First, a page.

Author Topic: A Yardstick for Nicholas II  (Read 11318 times)

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Offline Naslednik

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Re: A Yardstick for Nicholas II
« Reply #15 on: December 11, 2012, 10:55:59 PM »
Very interesting discussion you all had a while ago!  If anyone is still reading, I would only add that we have to make a different yardstick for different time periods -- to calibrate the difficulty of a Tsar or Tsaritsa's job against the hurdles of his/her reign.  If I were to do this, I would make Nicholas II's yardstick 'handicapped' so to speak by the biggest challenge Russia had faced for centuries, in my opinion: the Industrial Revolution.  He was Tsar at the apex of this (in Imperial Russia) which meant that some problems his father and grandfather faced were much more deeply entrenched, more serious and widespread during his reign. For instance, Nicholas faced huge increases in city populations; St. Petersburg's population nearly tripled from Alexander II's reign to Nicholas II's reign! Think how disruptive this must have been; people moved from farm to factories and faced the grimness of city life, the physical risks of factory work, the facile spread of disease in fast-developing cities, and the relative ease of the spread of Socialist thought in concentrated, poor and discontented city populations. 

My yardstick for Nicholas II is very simple: I'm the yardstick. I could not have done any better.

So his real accomplishment is this: how did he retain his good-natured spirit, his kindness and loving temperament, and not become cynical and hardened?  By that yardstick he is a truly exceptional man.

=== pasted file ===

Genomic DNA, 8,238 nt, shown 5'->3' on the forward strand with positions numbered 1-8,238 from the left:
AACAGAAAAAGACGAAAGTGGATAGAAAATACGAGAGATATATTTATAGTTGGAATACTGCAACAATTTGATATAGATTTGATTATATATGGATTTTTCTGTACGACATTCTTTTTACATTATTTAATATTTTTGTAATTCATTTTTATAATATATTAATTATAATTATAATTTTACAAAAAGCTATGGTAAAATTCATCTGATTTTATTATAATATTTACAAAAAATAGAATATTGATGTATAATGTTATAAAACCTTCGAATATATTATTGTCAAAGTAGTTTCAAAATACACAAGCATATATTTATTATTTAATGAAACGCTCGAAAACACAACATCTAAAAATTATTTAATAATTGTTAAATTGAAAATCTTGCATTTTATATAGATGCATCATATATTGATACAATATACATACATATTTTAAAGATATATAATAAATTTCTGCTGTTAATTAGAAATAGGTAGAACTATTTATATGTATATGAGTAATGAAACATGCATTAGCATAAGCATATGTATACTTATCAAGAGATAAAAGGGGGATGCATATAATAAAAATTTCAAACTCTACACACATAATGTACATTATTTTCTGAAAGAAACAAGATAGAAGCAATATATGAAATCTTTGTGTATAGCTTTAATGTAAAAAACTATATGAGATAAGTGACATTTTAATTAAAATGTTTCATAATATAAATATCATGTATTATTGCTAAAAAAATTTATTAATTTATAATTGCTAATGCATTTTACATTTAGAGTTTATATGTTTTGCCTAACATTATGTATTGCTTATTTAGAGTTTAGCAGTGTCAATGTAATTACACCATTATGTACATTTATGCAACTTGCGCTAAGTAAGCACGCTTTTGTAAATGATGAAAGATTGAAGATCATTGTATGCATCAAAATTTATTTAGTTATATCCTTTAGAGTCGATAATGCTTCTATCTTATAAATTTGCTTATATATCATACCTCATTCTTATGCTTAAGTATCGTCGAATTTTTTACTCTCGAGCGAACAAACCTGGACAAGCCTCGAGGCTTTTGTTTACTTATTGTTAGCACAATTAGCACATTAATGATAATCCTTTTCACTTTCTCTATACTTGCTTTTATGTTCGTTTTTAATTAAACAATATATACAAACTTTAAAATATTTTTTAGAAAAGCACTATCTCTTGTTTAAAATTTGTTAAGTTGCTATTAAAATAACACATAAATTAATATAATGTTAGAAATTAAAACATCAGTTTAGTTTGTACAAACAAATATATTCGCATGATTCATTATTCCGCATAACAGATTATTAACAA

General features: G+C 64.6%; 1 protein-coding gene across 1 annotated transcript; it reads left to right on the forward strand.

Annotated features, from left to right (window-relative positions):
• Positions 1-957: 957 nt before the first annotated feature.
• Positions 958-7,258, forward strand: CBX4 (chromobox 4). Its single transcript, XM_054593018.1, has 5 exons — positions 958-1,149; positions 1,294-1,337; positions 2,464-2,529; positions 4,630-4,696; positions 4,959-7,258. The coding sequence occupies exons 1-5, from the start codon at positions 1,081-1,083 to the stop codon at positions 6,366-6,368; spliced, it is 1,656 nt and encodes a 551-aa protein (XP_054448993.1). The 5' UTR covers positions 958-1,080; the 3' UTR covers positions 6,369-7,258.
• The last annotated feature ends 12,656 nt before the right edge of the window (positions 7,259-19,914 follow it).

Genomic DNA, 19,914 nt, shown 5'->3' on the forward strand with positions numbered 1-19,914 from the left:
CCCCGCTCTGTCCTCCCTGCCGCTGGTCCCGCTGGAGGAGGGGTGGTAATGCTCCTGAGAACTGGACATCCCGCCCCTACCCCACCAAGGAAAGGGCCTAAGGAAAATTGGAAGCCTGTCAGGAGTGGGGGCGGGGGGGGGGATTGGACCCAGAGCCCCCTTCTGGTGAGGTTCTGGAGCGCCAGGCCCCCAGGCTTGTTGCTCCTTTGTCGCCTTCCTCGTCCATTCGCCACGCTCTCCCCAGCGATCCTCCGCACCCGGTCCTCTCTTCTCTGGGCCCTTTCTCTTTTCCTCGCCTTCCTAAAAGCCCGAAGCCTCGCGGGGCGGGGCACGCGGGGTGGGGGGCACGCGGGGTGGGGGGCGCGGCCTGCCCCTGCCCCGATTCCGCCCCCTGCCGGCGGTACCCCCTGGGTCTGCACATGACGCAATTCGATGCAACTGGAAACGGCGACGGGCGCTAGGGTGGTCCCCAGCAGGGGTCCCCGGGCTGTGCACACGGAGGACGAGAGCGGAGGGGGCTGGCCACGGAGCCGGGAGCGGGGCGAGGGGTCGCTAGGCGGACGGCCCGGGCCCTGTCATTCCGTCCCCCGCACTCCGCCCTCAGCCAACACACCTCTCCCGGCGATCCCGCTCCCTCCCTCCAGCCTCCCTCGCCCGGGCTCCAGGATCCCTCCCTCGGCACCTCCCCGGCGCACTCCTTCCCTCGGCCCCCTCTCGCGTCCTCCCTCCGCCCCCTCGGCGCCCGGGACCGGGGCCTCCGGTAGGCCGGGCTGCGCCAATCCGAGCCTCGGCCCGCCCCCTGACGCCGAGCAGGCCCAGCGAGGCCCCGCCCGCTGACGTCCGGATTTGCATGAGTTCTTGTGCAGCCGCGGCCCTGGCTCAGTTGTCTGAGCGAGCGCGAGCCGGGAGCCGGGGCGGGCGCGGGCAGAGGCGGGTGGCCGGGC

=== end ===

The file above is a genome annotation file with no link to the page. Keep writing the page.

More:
Offline edubs31

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Re: A Yardstick for Nicholas II
« Reply #16 on: June 17, 2013, 03:11:45 PM »
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Very interesting discussion you all had a while ago!  If anyone is still reading, I would only add that we have to make a different yardstick for different time periods -- to calibrate the difficulty of a Tsar or Tsaritsa's job against the hurdles of his/her reign.

I think what we are trying to create here is an 'ultimate yardstick' where we rate Tsar Nicholas based on several different categories then average them out in order to judge his overall legacy. If I were rating Nicholas I'd have to rate him against the following...

1) Against other Russian Tsars throughout history
2) Against other world leaders from his time period
3) His ability to overcome obstacles faced
4) Adjusting for the level of difficulty of events during his reign
5) Hi legacy as both a leader and a person

For #1 I'd say he probably deserves to be considered roughly an average or perhaps below average Tsar. There were quite a number of ineffective Tsar's throughout Russian history or those who did an average job without having near the obstacles to overcome that Nicholas was faced with.

For #2 I think it's again fair to say that Nicholas was pretty typical of most European monarchs during his era. He does however fall well short of Theodore Roosevelt or even Woodrow Wilson in terms of overall world leaders from the late-19th and early-20th century. Keeping with the theme of comparing him to American Presidents I think Tsar Nicholas ranks at about William Howard Taft or Grover Cleveland level. Five Presidents (Cleveland, McKinley, Roosevelt, Taft, Wilson) served during Nicholas's 22 1/2 year reign. Taft is generally ranked low in Presidential polls and Cleveland's second term (1893-97) is generally considered a failure.